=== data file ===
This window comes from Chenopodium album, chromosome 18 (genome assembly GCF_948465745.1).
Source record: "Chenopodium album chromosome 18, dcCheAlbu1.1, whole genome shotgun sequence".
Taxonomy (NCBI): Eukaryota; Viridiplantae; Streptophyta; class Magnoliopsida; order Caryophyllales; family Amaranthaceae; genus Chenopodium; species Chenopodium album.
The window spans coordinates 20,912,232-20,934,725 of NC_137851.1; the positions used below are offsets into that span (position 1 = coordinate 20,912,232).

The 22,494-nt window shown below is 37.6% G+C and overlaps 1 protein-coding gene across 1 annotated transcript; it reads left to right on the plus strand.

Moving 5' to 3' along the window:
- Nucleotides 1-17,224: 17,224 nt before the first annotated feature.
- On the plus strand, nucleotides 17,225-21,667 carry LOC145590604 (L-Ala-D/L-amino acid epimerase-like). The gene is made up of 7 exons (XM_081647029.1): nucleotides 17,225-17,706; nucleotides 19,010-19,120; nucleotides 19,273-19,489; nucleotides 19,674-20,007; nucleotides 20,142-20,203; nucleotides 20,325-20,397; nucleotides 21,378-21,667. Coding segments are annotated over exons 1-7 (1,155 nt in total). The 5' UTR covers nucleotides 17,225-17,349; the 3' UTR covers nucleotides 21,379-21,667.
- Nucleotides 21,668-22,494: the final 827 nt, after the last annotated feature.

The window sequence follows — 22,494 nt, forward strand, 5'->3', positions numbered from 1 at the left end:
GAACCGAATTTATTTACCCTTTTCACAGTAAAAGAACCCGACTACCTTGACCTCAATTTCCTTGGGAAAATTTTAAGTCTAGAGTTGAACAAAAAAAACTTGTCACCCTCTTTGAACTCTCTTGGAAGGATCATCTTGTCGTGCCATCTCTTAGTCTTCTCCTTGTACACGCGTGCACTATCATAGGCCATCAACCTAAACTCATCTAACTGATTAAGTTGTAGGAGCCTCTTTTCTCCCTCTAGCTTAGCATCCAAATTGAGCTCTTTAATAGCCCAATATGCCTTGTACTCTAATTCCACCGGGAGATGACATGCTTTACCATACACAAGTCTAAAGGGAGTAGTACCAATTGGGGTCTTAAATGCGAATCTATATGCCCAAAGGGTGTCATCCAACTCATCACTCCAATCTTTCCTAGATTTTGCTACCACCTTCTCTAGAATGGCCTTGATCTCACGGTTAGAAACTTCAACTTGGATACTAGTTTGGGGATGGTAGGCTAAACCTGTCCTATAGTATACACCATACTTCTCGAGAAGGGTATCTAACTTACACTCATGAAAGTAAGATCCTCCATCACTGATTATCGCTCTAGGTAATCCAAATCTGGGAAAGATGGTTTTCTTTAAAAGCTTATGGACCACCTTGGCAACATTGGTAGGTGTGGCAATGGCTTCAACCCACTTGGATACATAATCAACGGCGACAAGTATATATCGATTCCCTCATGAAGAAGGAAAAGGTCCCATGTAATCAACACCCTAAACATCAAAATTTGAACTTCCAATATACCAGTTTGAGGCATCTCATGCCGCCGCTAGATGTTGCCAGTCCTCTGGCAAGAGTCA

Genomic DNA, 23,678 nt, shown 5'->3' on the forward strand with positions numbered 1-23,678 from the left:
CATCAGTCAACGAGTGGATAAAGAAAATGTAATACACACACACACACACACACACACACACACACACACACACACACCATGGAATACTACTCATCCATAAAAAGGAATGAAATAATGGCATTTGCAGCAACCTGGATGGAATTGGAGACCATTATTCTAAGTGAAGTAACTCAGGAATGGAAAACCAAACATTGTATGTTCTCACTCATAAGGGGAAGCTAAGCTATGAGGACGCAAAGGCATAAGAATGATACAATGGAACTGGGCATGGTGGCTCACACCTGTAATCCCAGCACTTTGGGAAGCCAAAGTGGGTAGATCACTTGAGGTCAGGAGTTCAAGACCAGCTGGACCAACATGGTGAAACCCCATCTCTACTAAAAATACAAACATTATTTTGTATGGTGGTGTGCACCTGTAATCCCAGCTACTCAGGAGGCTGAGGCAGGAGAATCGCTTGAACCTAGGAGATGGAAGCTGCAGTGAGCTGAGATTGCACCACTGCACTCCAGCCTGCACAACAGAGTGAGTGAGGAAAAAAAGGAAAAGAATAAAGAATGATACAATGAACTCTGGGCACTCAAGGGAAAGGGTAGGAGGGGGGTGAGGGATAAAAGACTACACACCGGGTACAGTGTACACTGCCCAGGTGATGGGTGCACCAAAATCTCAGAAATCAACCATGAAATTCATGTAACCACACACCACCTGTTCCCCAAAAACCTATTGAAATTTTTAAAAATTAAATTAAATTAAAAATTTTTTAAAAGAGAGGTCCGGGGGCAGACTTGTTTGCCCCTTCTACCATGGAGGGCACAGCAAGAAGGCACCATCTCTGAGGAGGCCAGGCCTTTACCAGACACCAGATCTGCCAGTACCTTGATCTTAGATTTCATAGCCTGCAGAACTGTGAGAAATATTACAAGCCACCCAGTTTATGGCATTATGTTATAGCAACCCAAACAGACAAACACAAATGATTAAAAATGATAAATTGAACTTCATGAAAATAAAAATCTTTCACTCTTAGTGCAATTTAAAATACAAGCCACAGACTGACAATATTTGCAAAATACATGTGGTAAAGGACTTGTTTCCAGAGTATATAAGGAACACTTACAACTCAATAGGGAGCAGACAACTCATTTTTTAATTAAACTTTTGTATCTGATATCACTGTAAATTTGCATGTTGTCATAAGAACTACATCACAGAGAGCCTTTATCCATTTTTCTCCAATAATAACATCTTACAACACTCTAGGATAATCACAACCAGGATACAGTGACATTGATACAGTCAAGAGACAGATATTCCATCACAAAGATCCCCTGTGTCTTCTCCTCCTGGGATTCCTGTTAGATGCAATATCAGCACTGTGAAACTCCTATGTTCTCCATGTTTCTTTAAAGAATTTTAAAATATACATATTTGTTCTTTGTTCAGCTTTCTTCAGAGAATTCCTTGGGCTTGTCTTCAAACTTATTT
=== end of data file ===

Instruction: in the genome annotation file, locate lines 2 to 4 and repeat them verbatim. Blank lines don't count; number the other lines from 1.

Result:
Source record: "Chenopodium album chromosome 18, dcCheAlbu1.1, whole genome shotgun sequence".
Taxonomy (NCBI): Eukaryota; Viridiplantae; Streptophyta; class Magnoliopsida; order Caryophyllales; family Amaranthaceae; genus Chenopodium; species Chenopodium album.
The window spans coordinates 20,912,232-20,934,725 of NC_137851.1; the positions used below are offsets into that span (position 1 = coordinate 20,912,232).